Teshome emigrated from Ethiopia in 1971 and enrolled at Highline shortly after coming to the United States. In 1973 he graduated from Highline and went on to Seattle University, where he earned his bachelor's degree in political science and pre-law. Through the service organization Rotary International, Teshome, 54, has spent nearly a decade leading volunteer teams to Ethiopia to help immunize children against polio.
In October of 2005, Teshome and his 35-member team were part of the national immunization campaign that reached 16 million children.
His dedication to the polio eradication effort led "Time" magazine to honor him last November as one of 10 global health heroes at the Time Global Health Summit, which pulls together public health experts and policy setters to address the world' critical health issues. Other humanitarian projects include arranging delivery of ambulances to his home country, providing low-cost housing for the poor and establishing micro-credit programs to help families become self-sufficient. In 2004–05, he was one of the leaders of a comprehensive plan to bring safe water to the most critical areas of Ethiopia.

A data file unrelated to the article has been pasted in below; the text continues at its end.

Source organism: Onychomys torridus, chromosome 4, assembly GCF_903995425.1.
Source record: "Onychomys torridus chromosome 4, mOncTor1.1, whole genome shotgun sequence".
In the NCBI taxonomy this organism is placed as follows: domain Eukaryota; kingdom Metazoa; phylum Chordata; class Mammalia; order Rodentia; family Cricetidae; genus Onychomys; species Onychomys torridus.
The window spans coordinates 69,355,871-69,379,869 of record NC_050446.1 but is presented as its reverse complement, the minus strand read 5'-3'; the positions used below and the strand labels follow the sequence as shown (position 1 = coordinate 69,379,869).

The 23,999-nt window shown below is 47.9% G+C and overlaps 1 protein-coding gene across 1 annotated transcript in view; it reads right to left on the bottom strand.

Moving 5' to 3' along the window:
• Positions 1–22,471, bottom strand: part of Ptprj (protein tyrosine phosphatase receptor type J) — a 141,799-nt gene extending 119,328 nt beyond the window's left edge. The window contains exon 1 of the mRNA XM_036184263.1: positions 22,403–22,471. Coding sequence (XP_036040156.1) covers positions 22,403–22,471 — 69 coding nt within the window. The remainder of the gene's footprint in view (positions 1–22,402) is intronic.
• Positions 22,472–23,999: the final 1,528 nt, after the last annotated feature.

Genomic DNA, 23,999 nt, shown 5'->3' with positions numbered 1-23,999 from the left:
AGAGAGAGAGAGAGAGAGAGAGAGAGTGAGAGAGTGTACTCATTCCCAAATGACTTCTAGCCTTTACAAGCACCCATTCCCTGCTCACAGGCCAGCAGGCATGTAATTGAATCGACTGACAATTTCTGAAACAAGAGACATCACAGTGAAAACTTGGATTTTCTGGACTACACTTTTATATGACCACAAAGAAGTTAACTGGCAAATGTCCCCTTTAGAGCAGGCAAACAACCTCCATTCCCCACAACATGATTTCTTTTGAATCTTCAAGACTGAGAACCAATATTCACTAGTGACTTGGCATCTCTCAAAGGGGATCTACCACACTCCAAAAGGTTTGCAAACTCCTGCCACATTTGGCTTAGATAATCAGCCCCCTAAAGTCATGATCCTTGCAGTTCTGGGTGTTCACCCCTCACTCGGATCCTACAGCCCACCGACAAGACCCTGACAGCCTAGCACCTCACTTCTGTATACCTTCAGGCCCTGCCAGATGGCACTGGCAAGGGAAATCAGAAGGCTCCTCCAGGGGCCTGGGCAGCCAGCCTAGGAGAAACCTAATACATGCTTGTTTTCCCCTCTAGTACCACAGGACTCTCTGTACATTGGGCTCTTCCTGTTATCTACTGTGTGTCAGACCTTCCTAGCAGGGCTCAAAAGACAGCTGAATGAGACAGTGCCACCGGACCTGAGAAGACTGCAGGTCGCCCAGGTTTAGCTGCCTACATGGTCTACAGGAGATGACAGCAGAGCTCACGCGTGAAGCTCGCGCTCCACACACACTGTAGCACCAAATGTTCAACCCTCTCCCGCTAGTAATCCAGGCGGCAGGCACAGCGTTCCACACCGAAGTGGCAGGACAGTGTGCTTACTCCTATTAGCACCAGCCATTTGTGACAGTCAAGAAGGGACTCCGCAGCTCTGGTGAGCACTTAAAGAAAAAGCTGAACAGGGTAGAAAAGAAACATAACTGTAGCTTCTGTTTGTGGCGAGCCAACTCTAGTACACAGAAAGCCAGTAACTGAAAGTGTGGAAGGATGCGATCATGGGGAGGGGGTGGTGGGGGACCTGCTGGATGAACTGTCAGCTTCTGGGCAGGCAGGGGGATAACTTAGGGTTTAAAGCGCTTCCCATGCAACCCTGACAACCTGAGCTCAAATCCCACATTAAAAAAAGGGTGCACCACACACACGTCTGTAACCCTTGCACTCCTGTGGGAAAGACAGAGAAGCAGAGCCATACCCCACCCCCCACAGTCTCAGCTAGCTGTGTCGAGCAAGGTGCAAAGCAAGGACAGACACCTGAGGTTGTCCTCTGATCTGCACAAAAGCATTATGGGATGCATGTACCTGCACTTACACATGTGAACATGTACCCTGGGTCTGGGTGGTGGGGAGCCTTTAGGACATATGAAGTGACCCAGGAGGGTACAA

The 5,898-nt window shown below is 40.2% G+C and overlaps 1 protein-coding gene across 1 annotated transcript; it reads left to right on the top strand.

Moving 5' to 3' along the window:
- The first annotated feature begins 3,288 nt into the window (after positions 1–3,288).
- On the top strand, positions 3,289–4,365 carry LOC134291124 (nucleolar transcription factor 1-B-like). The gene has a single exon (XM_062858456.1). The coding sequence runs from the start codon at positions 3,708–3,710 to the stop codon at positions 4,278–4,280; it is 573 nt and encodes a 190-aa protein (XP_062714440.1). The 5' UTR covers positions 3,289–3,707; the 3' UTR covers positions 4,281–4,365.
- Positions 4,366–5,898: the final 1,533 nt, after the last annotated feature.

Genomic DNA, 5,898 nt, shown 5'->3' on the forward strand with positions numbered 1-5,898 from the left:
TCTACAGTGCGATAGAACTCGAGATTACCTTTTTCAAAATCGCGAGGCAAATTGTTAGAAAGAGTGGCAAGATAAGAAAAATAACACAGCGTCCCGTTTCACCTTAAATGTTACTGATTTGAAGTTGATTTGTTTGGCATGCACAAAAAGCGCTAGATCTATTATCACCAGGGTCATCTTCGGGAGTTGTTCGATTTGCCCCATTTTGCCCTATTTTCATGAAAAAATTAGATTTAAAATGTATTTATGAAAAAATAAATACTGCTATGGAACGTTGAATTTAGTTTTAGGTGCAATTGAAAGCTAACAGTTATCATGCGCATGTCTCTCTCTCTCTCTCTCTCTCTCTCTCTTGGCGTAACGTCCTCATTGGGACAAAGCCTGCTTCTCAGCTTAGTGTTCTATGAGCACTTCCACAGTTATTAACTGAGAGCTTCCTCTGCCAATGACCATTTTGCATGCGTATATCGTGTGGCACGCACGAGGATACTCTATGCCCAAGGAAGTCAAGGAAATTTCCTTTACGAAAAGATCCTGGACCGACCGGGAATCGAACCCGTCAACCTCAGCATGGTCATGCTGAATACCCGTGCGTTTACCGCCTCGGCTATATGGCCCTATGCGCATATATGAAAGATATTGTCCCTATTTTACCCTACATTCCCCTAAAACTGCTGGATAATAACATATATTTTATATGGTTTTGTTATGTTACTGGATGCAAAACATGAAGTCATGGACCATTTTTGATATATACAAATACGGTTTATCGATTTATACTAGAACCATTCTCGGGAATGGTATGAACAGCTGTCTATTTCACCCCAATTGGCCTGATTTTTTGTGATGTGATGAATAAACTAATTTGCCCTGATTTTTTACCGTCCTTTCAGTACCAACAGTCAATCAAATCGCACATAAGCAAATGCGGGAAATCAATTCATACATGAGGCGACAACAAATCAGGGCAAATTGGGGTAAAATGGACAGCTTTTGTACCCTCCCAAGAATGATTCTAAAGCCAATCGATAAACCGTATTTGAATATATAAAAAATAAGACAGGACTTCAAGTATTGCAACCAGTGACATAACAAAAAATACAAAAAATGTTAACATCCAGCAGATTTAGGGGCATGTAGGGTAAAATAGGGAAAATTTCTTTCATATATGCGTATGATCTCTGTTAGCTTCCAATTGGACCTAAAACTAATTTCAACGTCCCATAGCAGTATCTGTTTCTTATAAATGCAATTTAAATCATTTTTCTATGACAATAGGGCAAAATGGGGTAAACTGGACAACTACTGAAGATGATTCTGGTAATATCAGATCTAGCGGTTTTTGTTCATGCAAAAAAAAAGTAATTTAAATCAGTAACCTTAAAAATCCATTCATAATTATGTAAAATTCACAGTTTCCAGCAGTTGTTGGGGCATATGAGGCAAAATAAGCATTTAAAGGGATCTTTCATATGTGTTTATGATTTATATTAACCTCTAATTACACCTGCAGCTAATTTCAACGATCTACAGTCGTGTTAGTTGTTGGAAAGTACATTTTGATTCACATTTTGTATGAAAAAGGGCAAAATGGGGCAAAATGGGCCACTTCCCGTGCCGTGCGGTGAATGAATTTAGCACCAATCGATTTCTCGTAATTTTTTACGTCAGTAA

"As a student, Ezra was concerned about the human condition, and how he could help to improve it," says Davidson Dodd, who has been teaching at Highline for 36 years and had Teshome in one of his political science courses.
"He wasn’t grandiose about his commitment. He was simply appreciative of his good fortune and hoped that others could have the opportunities he had been blessed with." "What is so impressive about Ezra is how positive he has stayed, and how active he continues to be. He is fueled by energy, compassion, and I believe a strong religious faith."